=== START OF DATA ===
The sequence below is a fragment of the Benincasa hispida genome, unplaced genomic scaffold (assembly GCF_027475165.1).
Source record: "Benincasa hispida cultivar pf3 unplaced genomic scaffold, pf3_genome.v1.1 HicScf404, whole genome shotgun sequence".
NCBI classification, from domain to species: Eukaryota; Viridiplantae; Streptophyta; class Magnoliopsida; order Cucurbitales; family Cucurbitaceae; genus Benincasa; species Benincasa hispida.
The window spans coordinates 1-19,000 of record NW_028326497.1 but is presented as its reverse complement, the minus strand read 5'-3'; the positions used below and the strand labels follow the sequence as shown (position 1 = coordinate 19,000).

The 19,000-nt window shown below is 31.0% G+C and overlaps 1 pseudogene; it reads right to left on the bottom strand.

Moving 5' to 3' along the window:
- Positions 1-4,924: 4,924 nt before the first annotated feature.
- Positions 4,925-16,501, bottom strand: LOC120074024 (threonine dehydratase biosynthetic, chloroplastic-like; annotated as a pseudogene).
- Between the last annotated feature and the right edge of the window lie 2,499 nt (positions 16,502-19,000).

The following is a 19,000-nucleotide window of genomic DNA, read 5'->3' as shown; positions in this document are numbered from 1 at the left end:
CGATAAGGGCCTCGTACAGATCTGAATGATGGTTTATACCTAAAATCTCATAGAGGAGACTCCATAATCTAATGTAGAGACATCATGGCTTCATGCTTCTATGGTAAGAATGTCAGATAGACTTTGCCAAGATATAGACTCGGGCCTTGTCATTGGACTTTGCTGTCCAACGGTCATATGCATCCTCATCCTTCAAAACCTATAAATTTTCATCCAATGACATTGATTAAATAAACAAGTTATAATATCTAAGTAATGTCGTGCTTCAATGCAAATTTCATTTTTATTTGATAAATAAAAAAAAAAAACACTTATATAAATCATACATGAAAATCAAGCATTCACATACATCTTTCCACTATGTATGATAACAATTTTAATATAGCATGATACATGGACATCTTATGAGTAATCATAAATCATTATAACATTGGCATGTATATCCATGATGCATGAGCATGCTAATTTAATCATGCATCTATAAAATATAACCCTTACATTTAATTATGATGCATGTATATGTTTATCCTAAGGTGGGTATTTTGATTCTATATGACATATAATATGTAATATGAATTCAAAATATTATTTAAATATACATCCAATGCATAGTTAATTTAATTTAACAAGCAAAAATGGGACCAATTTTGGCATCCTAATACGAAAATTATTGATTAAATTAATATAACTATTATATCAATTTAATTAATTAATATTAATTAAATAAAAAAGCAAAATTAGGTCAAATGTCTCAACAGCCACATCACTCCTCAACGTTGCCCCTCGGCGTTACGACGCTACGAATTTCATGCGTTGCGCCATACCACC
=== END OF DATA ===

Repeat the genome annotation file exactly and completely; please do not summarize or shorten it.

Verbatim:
The sequence below is a fragment of the Benincasa hispida genome, unplaced genomic scaffold (assembly GCF_027475165.1).
Source record: "Benincasa hispida cultivar pf3 unplaced genomic scaffold, pf3_genome.v1.1 HicScf404, whole genome shotgun sequence".
NCBI classification, from domain to species: Eukaryota; Viridiplantae; Streptophyta; class Magnoliopsida; order Cucurbitales; family Cucurbitaceae; genus Benincasa; species Benincasa hispida.
The window spans coordinates 1-19,000 of record NW_028326497.1 but is presented as its reverse complement, the minus strand read 5'-3'; the positions used below and the strand labels follow the sequence as shown (position 1 = coordinate 19,000).

The 19,000-nt window shown below is 31.0% G+C and overlaps 1 pseudogene; it reads right to left on the bottom strand.

Moving 5' to 3' along the window:
- Positions 1-4,924: 4,924 nt before the first annotated feature.
- Positions 4,925-16,501, bottom strand: LOC120074024 (threonine dehydratase biosynthetic, chloroplastic-like; annotated as a pseudogene).
- Between the last annotated feature and the right edge of the window lie 2,499 nt (positions 16,502-19,000).

The following is a 19,000-nucleotide window of genomic DNA, read 5'->3' as shown; positions in this document are numbered from 1 at the left end:
CGATAAGGGCCTCGTACAGATCTGAATGATGGTTTATACCTAAAATCTCATAGAGGAGACTCCATAATCTAATGTAGAGACATCATGGCTTCATGCTTCTATGGTAAGAATGTCAGATAGACTTTGCCAAGATATAGACTCGGGCCTTGTCATTGGACTTTGCTGTCCAACGGTCATATGCATCCTCATCCTTCAAAACCTATAAATTTTCATCCAATGACATTGATTAAATAAACAAGTTATAATATCTAAGTAATGTCGTGCTTCAATGCAAATTTCATTTTTATTTGATAAATAAAAAAAAAAAACACTTATATAAATCATACATGAAAATCAAGCATTCACATACATCTTTCCACTATGTATGATAACAATTTTAATATAGCATGATACATGGACATCTTATGAGTAATCATAAATCATTATAACATTGGCATGTATATCCATGATGCATGAGCATGCTAATTTAATCATGCATCTATAAAATATAACCCTTACATTTAATTATGATGCATGTATATGTTTATCCTAAGGTGGGTATTTTGATTCTATATGACATATAATATGTAATATGAATTCAAAATATTATTTAAATATACATCCAATGCATAGTTAATTTAATTTAACAAGCAAAAATGGGACCAATTTTGGCATCCTAATACGAAAATTATTGATTAAATTAATATAACTATTATATCAATTTAATTAATTAATATTAATTAAATAAAAAAGCAAAATTAGGTCAAATGTCTCAACAGCCACATCACTCCTCAACGTTGCCCCTCGGCGTTACGACGCTACGAATTTCATGCGTTGCGCCATACCACC